Charlie, You have so many inspired things to say, but I believe this post misses the mark. Perhaps I have misunderstood some of what you have said. If that is the case, my apologies and please correct me. The U.S. bishops do not advocate for the open borders and blanket amnesty that you suggest. That is a gross mischaracterization of what they have pursued for years. The bishops affirm that every nation has a right to protect its borders – and as regards amnesty, their goal is to keep families together. The comments of one bishop does not the USCCB policy make. You claim the bishops are pandering to Caesar, and perhaps there is some just criticism there, but then you praise Dolan (rightly so) for his political savvy. What gives? I do think your conclusion is on the mark – the best public policy is a holy life, but even the comments here suggest that you are stirring up less than charitable sentiments towards our shepherds. I was happy to see that you called out some good shepherds, but that suggests that the majority are not. Why don’t you simply name the bad shepherds?! Please don’t – I am only making a point. Our bishops will answer to the Good Shepherd. That is enough. As regards Dallas, Pope Francis has taken up the zero tolerance policy of the bishops. Are you to criticize him, too? For desiring to cleanse and heal the Church? As I read it, this post should be modified or taken down. Vanity should not get in the way of fraternal correction – and I will be open to such if you need to turn this on me. A concerned brother in Christ, who supports your good ministry and is always trying to discern what is God’s will.


    • charliej373 says:

      Alas, TC, I stand by what I have written:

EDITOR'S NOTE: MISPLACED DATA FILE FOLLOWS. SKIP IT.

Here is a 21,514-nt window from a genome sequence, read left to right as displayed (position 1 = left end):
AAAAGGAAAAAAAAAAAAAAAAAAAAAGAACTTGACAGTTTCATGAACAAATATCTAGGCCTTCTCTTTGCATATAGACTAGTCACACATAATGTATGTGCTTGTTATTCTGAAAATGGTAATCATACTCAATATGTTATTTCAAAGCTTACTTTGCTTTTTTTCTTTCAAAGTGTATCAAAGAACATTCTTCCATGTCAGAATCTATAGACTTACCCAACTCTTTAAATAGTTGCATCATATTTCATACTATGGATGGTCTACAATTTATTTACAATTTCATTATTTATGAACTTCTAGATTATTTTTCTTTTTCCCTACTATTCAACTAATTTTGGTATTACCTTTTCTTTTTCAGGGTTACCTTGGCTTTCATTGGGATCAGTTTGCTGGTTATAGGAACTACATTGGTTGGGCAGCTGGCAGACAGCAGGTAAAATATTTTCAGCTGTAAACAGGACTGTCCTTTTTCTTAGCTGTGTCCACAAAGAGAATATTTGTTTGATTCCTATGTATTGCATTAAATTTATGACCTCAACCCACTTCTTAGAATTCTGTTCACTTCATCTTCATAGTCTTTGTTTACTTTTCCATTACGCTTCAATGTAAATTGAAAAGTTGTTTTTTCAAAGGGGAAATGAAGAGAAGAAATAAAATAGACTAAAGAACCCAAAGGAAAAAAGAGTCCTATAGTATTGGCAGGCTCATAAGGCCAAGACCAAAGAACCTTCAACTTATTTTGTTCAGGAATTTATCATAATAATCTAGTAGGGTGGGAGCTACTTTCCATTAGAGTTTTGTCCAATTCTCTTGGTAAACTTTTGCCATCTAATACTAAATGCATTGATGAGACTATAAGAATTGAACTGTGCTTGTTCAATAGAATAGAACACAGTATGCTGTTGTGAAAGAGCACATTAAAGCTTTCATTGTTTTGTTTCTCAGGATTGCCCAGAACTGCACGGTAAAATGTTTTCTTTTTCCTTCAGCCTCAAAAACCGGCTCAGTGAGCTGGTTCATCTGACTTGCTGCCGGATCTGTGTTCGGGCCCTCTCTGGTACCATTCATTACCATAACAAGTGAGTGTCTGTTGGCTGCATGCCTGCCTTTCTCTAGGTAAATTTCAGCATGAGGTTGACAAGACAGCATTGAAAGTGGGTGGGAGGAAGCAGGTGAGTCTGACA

1) This article is not fundamentally about immigration, but about the bishops’ institutional penchant to neglect the fundamentals of the faith so they can play at politics – and the damage it has done both them and the faithful.

      2) My take is NOT a mischaracterization at all. If the USCCB actually wanted to keep families together, they would seriously look at efforts to remove the “anchor child” policies that have been proposed to remove much of the incentive for mass illegal immigration – or other means besides blanket amnesty and open borders. They do not – blanket amnesty and open borders are their policy, while family reunification is their justification for the sole policy option they will consider – and controlling the borders is just empty lip service they give (very wordily, I will concede) in order to put a fig leaf. Their policy is to support a single political option, one that will crash (and IS crashing) the system, let someone else deal with the hard, adult consequences of such a policy, and bask in the heady glow of approval for their piety and compassion. It is a contemptible parody of responsibility.